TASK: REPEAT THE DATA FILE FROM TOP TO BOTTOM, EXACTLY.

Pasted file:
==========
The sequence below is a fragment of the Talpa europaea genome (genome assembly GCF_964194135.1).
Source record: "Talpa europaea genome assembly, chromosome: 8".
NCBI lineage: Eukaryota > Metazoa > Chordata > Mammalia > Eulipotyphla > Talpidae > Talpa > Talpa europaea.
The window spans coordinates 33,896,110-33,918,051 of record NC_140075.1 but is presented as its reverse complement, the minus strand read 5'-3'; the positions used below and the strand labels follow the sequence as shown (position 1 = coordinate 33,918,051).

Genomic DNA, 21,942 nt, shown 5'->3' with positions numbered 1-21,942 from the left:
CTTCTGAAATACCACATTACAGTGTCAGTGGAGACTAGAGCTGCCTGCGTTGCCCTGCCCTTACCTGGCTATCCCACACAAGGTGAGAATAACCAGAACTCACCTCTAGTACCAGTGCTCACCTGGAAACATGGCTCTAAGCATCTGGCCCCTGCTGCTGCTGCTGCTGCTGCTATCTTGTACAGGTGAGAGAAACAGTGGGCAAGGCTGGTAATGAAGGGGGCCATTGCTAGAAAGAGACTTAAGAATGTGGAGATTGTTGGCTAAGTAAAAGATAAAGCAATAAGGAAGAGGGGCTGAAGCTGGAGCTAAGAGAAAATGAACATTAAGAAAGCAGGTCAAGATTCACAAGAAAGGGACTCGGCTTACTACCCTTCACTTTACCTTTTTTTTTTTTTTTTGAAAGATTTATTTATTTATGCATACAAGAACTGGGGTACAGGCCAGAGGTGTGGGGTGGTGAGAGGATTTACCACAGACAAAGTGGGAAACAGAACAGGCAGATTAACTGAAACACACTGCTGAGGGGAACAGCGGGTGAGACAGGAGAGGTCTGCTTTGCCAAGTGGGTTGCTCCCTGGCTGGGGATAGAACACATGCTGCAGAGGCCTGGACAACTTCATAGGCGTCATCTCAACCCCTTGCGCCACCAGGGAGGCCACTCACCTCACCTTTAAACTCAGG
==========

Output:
The sequence below is a fragment of the Talpa europaea genome (genome assembly GCF_964194135.1).
Source record: "Talpa europaea genome assembly, chromosome: 8".
NCBI lineage: Eukaryota > Metazoa > Chordata > Mammalia > Eulipotyphla > Talpidae > Talpa > Talpa europaea.
The window spans coordinates 33,896,110-33,918,051 of record NC_140075.1 but is presented as its reverse complement, the minus strand read 5'-3'; the positions used below and the strand labels follow the sequence as shown (position 1 = coordinate 33,918,051).

Genomic DNA, 21,942 nt, shown 5'->3' with positions numbered 1-21,942 from the left:
CTTCTGAAATACCACATTACAGTGTCAGTGGAGACTAGAGCTGCCTGCGTTGCCCTGCCCTTACCTGGCTATCCCACACAAGGTGAGAATAACCAGAACTCACCTCTAGTACCAGTGCTCACCTGGAAACATGGCTCTAAGCATCTGGCCCCTGCTGCTGCTGCTGCTGCTGCTATCTTGTACAGGTGAGAGAAACAGTGGGCAAGGCTGGTAATGAAGGGGGCCATTGCTAGAAAGAGACTTAAGAATGTGGAGATTGTTGGCTAAGTAAAAGATAAAGCAATAAGGAAGAGGGGCTGAAGCTGGAGCTAAGAGAAAATGAACATTAAGAAAGCAGGTCAAGATTCACAAGAAAGGGACTCGGCTTACTACCCTTCACTTTACCTTTTTTTTTTTTTTTTGAAAGATTTATTTATTTATGCATACAAGAACTGGGGTACAGGCCAGAGGTGTGGGGTGGTGAGAGGATTTACCACAGACAAAGTGGGAAACAGAACAGGCAGATTAACTGAAACACACTGCTGAGGGGAACAGCGGGTGAGACAGGAGAGGTCTGCTTTGCCAAGTGGGTTGCTCCCTGGCTGGGGATAGAACACATGCTGCAGAGGCCTGGACAACTTCATAGGCGTCATCTCAACCCCTTGCGCCACCAGGGAGGCCACTCACCTCACCTTTAAACTCAGG